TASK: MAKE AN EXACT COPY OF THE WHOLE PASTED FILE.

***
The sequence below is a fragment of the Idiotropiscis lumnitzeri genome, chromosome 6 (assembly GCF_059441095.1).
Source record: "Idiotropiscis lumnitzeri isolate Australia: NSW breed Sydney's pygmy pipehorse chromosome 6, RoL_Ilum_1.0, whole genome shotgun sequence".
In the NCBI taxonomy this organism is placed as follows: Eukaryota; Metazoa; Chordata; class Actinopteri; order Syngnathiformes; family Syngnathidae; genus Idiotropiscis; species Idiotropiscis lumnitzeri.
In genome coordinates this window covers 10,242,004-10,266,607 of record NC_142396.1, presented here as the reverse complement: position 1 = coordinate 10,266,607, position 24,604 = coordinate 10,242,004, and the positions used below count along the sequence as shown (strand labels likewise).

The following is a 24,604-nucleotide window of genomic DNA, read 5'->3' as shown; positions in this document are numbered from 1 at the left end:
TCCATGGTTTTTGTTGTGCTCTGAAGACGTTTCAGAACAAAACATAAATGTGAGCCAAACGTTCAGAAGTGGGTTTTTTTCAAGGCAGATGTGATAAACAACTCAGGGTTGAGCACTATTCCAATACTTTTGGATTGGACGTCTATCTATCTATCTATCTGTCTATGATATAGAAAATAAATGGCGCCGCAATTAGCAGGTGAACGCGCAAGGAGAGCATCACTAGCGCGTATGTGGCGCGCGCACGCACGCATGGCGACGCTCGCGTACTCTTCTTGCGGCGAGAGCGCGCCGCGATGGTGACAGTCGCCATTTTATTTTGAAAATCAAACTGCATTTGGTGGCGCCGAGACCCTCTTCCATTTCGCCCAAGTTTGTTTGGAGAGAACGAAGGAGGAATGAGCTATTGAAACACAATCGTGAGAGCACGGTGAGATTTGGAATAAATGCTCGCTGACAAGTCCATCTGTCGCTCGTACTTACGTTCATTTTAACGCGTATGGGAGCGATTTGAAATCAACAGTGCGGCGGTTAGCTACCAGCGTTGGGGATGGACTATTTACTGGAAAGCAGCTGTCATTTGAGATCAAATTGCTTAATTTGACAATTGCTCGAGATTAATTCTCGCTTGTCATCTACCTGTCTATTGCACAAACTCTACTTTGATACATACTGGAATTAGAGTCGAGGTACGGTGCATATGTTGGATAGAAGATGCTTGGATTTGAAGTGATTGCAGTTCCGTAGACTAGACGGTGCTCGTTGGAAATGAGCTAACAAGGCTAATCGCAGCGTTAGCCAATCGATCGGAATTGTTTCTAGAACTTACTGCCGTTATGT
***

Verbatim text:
The sequence below is a fragment of the Idiotropiscis lumnitzeri genome, chromosome 6 (assembly GCF_059441095.1).
Source record: "Idiotropiscis lumnitzeri isolate Australia: NSW breed Sydney's pygmy pipehorse chromosome 6, RoL_Ilum_1.0, whole genome shotgun sequence".
In the NCBI taxonomy this organism is placed as follows: Eukaryota; Metazoa; Chordata; class Actinopteri; order Syngnathiformes; family Syngnathidae; genus Idiotropiscis; species Idiotropiscis lumnitzeri.
In genome coordinates this window covers 10,242,004-10,266,607 of record NC_142396.1, presented here as the reverse complement: position 1 = coordinate 10,266,607, position 24,604 = coordinate 10,242,004, and the positions used below count along the sequence as shown (strand labels likewise).

The following is a 24,604-nucleotide window of genomic DNA, read 5'->3' as shown; positions in this document are numbered from 1 at the left end:
TCCATGGTTTTTGTTGTGCTCTGAAGACGTTTCAGAACAAAACATAAATGTGAGCCAAACGTTCAGAAGTGGGTTTTTTTCAAGGCAGATGTGATAAACAACTCAGGGTTGAGCACTATTCCAATACTTTTGGATTGGACGTCTATCTATCTATCTATCTGTCTATGATATAGAAAATAAATGGCGCCGCAATTAGCAGGTGAACGCGCAAGGAGAGCATCACTAGCGCGTATGTGGCGCGCGCACGCACGCATGGCGACGCTCGCGTACTCTTCTTGCGGCGAGAGCGCGCCGCGATGGTGACAGTCGCCATTTTATTTTGAAAATCAAACTGCATTTGGTGGCGCCGAGACCCTCTTCCATTTCGCCCAAGTTTGTTTGGAGAGAACGAAGGAGGAATGAGCTATTGAAACACAATCGTGAGAGCACGGTGAGATTTGGAATAAATGCTCGCTGACAAGTCCATCTGTCGCTCGTACTTACGTTCATTTTAACGCGTATGGGAGCGATTTGAAATCAACAGTGCGGCGGTTAGCTACCAGCGTTGGGGATGGACTATTTACTGGAAAGCAGCTGTCATTTGAGATCAAATTGCTTAATTTGACAATTGCTCGAGATTAATTCTCGCTTGTCATCTACCTGTCTATTGCACAAACTCTACTTTGATACATACTGGAATTAGAGTCGAGGTACGGTGCATATGTTGGATAGAAGATGCTTGGATTTGAAGTGATTGCAGTTCCGTAGACTAGACGGTGCTCGTTGGAAATGAGCTAACAAGGCTAATCGCAGCGTTAGCCAATCGATCGGAATTGTTTCTAGAACTTACTGCCGTTATGT